In general, Iran is much safer than many from the West might believe. Most people are genuinely friendly and interested to know about you and your country, so leave aside your preconceptions and come with an open mind.
Iran is still a relatively low-crime country, although thefts and muggings have been on the increase in recent years. Keep your wits about you, and take the usual precautions against pickpockets in crowded bazaars and buses.
Try not to travel in the southeastern area of Iran, meaning the provinces of Sistan and Baluchistan, and also to some degree Southern Khorasan province. However, Chahbahar which is close to the Pakistani border is a very calm and friendly city.
Ignore the media hype, your chances of facing anti-Western sentiment as a traveler are none. Even hardline Iranians make a clear distinction between the Western governments they distrust and individual travelers who visit their country.
There are a lot of military and other sensitive facilities in Iran. Photography near military and other government installations is strictly prohibited. Do not photograph any military object, jails, harbors, telecommunication devices, airports or other objects and facilities which you suspect are military in nature.
Iran is very safe and people will be prepared to help you with any difficulty – it would be a matter of national pride.
The water is clean and the food is safe.
Iran Travel Restrictions:
1. The tourists must be fully vaccinated(2 doses) to travel to Iran and present the vaccine card when entering.
Important Note: at least two weeks must have passed since the last vaccine dose.
2. Fully vaccinated tourists need to present also a negative PCR test conducted within 96 hours to enter Iran.
Is Iran safe now?
Iran is as safe as Turkey when it comes to security, according to a new interactive map showing the risk level around the world.
The Travel Risk Map, launched by global risk experts International SOS in collaboration with Control Risks, shows the danger level in each country and territory based on the current threat posed to travelers by political violence (including terrorism, insurgency, politically motivated unrest, and war), social unrest (including sectarian, communal and ethnic violence) and violent and petty crime.
Visiting Iran is financially affordable for most people around the world because of the value of the Iranian currency. But the question of safety in Iran has always been on the minds of tourists.
Due to the global political issues and negative media propaganda against Iran, there are many negative perspectives about Iran all over the world and many tourists forget the fact that all these arguments are between governments and not the people.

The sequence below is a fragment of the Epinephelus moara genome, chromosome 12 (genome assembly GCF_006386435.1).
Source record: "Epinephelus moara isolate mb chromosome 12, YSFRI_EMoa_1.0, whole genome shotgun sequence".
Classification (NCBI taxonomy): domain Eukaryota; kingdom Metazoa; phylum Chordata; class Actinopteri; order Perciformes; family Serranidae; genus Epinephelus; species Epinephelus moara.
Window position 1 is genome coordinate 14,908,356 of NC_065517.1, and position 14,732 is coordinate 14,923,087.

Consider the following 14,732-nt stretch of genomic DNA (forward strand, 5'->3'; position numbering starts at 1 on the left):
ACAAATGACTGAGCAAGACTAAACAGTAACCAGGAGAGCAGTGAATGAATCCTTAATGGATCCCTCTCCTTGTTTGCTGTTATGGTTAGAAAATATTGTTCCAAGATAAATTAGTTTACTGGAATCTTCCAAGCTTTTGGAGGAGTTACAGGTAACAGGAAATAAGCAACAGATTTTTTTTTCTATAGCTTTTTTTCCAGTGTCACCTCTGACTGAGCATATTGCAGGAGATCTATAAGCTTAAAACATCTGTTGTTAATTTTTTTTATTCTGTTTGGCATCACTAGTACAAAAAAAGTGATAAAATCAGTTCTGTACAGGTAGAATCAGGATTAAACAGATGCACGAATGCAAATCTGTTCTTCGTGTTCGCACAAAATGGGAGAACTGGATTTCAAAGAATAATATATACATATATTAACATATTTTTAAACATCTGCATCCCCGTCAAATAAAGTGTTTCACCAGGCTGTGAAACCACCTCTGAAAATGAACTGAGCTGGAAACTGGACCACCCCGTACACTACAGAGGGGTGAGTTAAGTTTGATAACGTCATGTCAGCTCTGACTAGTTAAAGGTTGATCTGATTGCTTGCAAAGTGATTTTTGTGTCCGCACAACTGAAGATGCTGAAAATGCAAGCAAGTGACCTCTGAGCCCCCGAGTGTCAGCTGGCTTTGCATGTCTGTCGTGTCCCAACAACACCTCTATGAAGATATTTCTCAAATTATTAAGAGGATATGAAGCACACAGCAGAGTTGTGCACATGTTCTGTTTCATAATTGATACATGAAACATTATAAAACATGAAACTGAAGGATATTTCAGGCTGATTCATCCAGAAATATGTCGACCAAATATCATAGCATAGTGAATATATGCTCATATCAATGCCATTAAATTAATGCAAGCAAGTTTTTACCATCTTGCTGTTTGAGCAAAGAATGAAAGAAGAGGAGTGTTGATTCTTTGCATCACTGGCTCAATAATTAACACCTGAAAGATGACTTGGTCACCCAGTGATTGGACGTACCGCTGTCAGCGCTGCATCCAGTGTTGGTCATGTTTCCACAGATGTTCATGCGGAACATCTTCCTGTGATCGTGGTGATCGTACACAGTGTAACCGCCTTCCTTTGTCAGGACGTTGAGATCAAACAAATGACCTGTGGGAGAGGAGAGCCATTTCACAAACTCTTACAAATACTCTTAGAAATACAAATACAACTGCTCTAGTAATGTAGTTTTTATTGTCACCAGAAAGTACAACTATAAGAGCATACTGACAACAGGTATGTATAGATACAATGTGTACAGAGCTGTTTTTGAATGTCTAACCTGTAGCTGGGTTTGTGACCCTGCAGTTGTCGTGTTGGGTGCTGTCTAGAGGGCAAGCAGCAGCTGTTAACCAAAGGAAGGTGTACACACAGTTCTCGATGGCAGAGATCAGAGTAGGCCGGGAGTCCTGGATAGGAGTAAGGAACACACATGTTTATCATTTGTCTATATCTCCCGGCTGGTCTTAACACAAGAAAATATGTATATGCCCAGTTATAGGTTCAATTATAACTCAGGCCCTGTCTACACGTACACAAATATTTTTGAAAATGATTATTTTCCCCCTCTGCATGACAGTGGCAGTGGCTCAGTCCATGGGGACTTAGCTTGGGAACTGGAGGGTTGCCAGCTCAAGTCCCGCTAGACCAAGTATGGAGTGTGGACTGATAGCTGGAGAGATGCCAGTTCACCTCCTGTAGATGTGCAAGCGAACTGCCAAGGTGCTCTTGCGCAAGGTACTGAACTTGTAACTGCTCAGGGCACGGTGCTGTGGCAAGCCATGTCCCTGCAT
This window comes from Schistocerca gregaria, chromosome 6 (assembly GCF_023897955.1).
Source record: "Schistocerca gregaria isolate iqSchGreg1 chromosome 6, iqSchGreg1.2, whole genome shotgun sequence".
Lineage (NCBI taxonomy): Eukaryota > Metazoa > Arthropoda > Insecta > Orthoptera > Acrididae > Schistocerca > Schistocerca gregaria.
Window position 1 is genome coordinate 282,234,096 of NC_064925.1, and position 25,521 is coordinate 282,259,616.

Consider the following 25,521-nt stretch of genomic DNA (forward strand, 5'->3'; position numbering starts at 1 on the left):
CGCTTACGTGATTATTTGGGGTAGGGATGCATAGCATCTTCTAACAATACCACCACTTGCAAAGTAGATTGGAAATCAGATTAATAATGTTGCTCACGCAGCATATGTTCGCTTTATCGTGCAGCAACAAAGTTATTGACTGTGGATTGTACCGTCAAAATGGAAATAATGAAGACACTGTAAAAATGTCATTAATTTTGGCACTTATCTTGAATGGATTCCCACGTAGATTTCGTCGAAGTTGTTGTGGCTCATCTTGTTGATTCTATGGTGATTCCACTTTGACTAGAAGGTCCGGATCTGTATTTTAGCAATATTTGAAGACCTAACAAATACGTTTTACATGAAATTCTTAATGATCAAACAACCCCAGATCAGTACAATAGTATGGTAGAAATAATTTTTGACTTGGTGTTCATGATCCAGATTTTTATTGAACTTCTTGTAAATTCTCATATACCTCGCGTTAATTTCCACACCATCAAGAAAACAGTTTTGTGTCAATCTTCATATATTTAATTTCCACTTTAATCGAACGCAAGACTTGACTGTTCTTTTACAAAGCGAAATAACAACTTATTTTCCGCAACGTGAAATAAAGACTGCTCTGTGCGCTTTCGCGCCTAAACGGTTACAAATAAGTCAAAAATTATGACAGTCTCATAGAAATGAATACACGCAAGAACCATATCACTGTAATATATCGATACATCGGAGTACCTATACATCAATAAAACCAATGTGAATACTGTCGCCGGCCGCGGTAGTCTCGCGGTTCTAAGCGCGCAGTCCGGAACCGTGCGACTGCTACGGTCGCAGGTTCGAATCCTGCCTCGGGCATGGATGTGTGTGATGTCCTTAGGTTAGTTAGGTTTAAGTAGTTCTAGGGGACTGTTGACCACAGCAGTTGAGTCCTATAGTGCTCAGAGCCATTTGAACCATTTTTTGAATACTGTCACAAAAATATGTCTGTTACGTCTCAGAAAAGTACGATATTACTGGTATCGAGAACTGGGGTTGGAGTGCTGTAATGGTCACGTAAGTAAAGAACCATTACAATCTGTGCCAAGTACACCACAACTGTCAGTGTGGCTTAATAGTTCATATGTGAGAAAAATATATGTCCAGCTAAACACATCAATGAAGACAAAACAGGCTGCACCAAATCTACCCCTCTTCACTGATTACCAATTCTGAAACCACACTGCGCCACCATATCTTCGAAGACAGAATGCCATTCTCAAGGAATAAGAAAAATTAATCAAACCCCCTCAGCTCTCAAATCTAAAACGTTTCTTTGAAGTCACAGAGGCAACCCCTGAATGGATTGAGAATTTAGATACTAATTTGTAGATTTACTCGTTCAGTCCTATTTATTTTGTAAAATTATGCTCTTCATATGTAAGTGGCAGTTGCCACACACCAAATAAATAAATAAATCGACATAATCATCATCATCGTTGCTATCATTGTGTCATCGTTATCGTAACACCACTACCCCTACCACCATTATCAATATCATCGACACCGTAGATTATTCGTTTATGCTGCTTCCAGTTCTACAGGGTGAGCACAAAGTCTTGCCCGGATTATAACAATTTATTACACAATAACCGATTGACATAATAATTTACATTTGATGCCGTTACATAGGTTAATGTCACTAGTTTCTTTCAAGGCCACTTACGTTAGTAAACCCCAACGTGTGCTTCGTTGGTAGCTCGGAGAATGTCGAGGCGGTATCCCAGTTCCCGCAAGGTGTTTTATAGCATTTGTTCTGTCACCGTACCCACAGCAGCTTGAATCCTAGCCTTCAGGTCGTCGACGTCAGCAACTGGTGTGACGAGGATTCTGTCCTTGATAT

The 2019 Global Finance ranking has introduced the safest countries in the world by updating natural disaster rates, wars, and crime in countries. The ranking, which does not include Syria, Iraq, and Afghanistan, has identified the Philippines as the most insecure country in the world and has put Yemen at the forefront. Although Yemen is engaged in a devastating war and the Philippines is at peace, it has gained more points because of natural disasters in the Philippines than in Yemen.
Interestingly, in the rankings, the three Gulf States are in the top 30. Qatar ranks 7th, UAE 21st, and Oman 20th most secure in the world in terms of global finance.
Emergency services are extensive in Iran, and response times are very good compared to other local regions, 110 is the telephone number of the local Police control center, it is probably easiest to phone the local police as they are in direct contact with other emergency services, and will probably be the only number with English speaking operators.
Other Emergency Services are also available via 115 for Ambulances and 125 for the Fire and Rescue team (these numbers are frequently answered by the Ambulance or Fire crew, there is little guarantee these men or women would speak English). The international number 112 is available from cell phones, and will usually connect you to the Police. Iran has also "Iran Assistance" an insurance company specializing in international medical evacuation.
Iran has state-of-the-art medical facilities in all its major cities. Apart from being up to date with your usual travel vaccinations, no special preparation is needed for travel to Iran.
Tap water is safe to drink in most of the country (and especially the cities), although you may find the chalkiness and taste a bit off-putting in some areas (mainly Qom, Yazd, Hormozgan, and Boushehr provinces). Bottled mineral water (āb Madani) is widely available. Also, on many streets and sites, public water fridges are installed to provide drinking water.
In general, Iranians are warm, friendly, and generous individuals with a strong interest in foreigners and other cultures. In dealing with Iranians.